SC orders arrest of Shah Hussain in Khadija Siddique stabbing case
ISLAMABAD: The Supreme Court on Wednesday ordered the arrest of Shah Hussain in the Khadija stabbing case and upheld the five-year imprisonment sentence awarded to the culprit by a sessions court, reported ARY News.
The victim Khadija Siddique and the accused Shah Hussain appeared before a three-judge bench headed by Chief Justice of Pakistan (CJP) Asif Saeed Khosa who termed the Lahore High Court’s (LHC) decision to acquit Hussain null and void.
During the hearing, Justice Khosa remarked, “why was the accused nominated after five days of the incident despite the fact that Khadija knew the culprit well as he was her class fellow.”
In response, her counsel said she was not conscious after being assaulted. “Shah Hussain only attacked Khadija on purpose as the driver remained unharmed during the incident,” the lawyer added.
The top judge added that if Khadija’s sister was in a conscious state during the entire scene then why did the identification process take time?
The prosecution lawyer contended before the court that according to doctors, Khadija was in a critical condition and the investigation officer could not record her statement.
“It is certain that Khadija was speaking at the hospital and she did inform doctors that the assailant was a boy,” the CJP replied. “There was no wound on her neck’s other side.”
Khadija’s sister was in a conscious state during the entire scene. “Then why the identification process of the culprit was overdue?”
The chief justice further questioned, “how deep are Khadija’s wounds?”, to which her counsel replied saying, “12 wounds were two centimeters deep.”
Khadija’s counsel also relayed to the court that doctors said she was in a critical condition.
“Khadija was speaking in the hospital is a fact,” the CJP added. “The surgeon kicked the doctors out of the room when they started questioning Khadija. She had told the doctors that the attacker was a boy.”
Justice Khosa expressed suspicion over why no bloodstained object was presented from the car. “The investigation officer saying that he saw blood in the car is not enough. Bloodstained car mats or seats were not produced as evidence.”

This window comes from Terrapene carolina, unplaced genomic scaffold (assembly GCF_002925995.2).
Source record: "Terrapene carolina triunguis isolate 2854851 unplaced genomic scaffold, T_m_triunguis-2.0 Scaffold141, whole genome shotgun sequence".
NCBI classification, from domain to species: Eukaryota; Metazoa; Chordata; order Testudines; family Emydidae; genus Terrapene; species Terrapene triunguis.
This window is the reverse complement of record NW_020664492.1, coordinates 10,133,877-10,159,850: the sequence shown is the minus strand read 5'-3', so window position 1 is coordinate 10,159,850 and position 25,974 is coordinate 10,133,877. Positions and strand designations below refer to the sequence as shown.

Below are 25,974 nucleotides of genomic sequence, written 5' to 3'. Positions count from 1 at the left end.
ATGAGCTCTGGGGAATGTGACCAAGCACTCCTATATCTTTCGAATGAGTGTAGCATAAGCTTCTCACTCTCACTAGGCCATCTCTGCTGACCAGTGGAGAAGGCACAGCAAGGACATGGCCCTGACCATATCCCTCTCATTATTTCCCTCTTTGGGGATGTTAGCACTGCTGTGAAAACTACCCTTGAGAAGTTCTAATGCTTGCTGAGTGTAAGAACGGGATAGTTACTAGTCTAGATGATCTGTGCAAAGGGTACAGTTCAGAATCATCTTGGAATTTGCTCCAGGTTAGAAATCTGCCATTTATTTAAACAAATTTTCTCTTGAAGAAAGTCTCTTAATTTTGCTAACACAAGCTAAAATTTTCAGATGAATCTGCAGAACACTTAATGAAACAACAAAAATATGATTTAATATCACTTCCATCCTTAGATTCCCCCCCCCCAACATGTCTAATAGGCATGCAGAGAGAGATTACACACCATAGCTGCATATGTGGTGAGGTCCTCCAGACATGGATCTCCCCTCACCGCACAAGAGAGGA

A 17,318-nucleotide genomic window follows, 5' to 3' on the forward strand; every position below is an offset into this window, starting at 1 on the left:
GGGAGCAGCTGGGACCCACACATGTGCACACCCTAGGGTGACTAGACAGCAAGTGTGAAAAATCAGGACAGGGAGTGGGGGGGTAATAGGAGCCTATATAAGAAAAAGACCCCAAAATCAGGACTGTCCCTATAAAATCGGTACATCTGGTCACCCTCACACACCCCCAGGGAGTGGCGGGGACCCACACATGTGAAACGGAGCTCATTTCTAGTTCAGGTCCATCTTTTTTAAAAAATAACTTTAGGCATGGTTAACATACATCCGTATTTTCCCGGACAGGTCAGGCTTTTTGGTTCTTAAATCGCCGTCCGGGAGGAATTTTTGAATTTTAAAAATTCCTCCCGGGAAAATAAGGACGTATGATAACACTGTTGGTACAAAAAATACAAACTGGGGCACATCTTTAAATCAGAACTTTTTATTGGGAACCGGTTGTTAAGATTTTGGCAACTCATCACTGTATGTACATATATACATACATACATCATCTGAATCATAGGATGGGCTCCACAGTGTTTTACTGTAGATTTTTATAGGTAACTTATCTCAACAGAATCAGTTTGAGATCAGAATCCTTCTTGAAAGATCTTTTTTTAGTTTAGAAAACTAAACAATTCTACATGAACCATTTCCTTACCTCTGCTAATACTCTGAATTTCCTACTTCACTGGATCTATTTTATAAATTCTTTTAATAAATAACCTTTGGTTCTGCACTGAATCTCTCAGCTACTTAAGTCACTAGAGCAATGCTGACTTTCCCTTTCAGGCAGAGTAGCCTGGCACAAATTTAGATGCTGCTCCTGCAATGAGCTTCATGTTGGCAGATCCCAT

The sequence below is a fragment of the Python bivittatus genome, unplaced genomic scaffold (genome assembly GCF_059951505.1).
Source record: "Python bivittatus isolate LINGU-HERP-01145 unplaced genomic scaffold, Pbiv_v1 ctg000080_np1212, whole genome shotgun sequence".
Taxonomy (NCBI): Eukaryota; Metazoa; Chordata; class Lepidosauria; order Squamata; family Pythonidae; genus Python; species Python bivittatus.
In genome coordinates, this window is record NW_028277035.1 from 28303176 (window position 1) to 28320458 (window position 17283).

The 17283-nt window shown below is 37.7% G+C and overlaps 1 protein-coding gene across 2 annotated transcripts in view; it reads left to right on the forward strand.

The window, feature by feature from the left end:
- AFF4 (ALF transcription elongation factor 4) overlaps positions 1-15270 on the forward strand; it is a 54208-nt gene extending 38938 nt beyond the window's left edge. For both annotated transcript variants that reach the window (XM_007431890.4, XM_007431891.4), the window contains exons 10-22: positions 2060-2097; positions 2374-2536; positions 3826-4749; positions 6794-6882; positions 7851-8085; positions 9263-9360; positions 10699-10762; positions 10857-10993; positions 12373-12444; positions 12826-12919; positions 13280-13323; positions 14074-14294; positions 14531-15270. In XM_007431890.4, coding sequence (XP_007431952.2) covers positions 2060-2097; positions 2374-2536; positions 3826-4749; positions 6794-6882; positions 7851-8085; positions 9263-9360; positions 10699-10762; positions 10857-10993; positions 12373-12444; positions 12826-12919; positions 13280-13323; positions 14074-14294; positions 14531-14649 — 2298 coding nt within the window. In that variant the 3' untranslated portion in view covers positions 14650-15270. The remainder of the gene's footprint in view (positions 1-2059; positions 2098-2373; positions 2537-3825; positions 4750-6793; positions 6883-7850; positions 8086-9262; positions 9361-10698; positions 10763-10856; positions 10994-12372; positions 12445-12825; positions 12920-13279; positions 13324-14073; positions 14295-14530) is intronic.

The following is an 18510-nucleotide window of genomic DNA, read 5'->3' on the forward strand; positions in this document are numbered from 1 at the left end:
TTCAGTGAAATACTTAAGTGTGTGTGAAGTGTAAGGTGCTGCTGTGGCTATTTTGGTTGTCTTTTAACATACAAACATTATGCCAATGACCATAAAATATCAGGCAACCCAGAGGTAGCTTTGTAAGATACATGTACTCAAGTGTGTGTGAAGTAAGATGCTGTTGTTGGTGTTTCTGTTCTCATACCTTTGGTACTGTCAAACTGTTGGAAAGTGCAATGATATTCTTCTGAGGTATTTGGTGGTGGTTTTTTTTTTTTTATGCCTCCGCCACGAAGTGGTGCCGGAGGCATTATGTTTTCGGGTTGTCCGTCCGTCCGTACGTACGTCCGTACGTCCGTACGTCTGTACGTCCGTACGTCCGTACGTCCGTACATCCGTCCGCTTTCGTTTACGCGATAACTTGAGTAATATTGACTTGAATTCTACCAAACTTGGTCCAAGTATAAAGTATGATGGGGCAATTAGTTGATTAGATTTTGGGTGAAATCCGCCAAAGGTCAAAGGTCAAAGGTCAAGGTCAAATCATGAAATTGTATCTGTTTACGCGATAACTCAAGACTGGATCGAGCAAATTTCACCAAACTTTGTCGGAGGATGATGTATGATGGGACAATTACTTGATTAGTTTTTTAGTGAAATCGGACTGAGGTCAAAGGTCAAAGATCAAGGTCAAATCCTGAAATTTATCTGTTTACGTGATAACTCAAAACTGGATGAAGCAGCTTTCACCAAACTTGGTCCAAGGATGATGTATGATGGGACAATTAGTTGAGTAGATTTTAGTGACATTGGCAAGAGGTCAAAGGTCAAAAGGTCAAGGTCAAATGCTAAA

Expressing dismay, the CJP blamed the investigation officer for not collecting evidence from the crime scene properly.
Khadija’s counsel further informed the court that the driver lodged a first information report (FIR) against the accused but did not name him. To which CJP khosa said, “The driver knew the accused but did not name him. How is it possible that the driver did not know his name when Khadija and Shah Hussain used to meet daily?”
Justice Khosa expressed suspicion over why no bloodstained object was presented from the car.
The chief justice then remarked that, “Why did the accused opt for a bail before arrest when his name was not included in the FIR?”
He added that, “the driver named Hussain as the culprit after Khadija’s statement.” Justice Khosa also went on to question about the DNA test of the hair found in Khadija’s car. To which Khadija’s lawyer replied saying, “The hair were sent to a forensic lab but according to them, they did not receive anything.”
Siddiqi, 24, was stabbed more than two dozen times on a busy Lahore Street while she was picking her six-year-old sister Sofia Siddiqui from school on May 3, 2016.
She was attacked by her class fellow Hussain for reportedly rejecting a proposal. A Lahore judicial magistrate handed down seven-year rigorous imprisonment to Hussain after finding him guilty of attempted murder on July 29, 2017.
However, a sessions court in March 2018 set aside the minor penalties of the convict and commuted the sentenced to five years.
Last year, the Lahore High Court acquitted the convict on lack of evidence.
Former chief justice Mian Saqib Nisar had taken a suo motu notice of the acquittal in June 2018 and forwarded the appeal to another two-member SC bench led by Justice Asif Saeed Khosa.
Enraged at the then chief justice’s taking cognizance of the matter, the accused’s father, an influential lawyer, had moved a resolution to the Lahore High Court Bar Association, demanding that the country’s top court make rules on suo motu powers.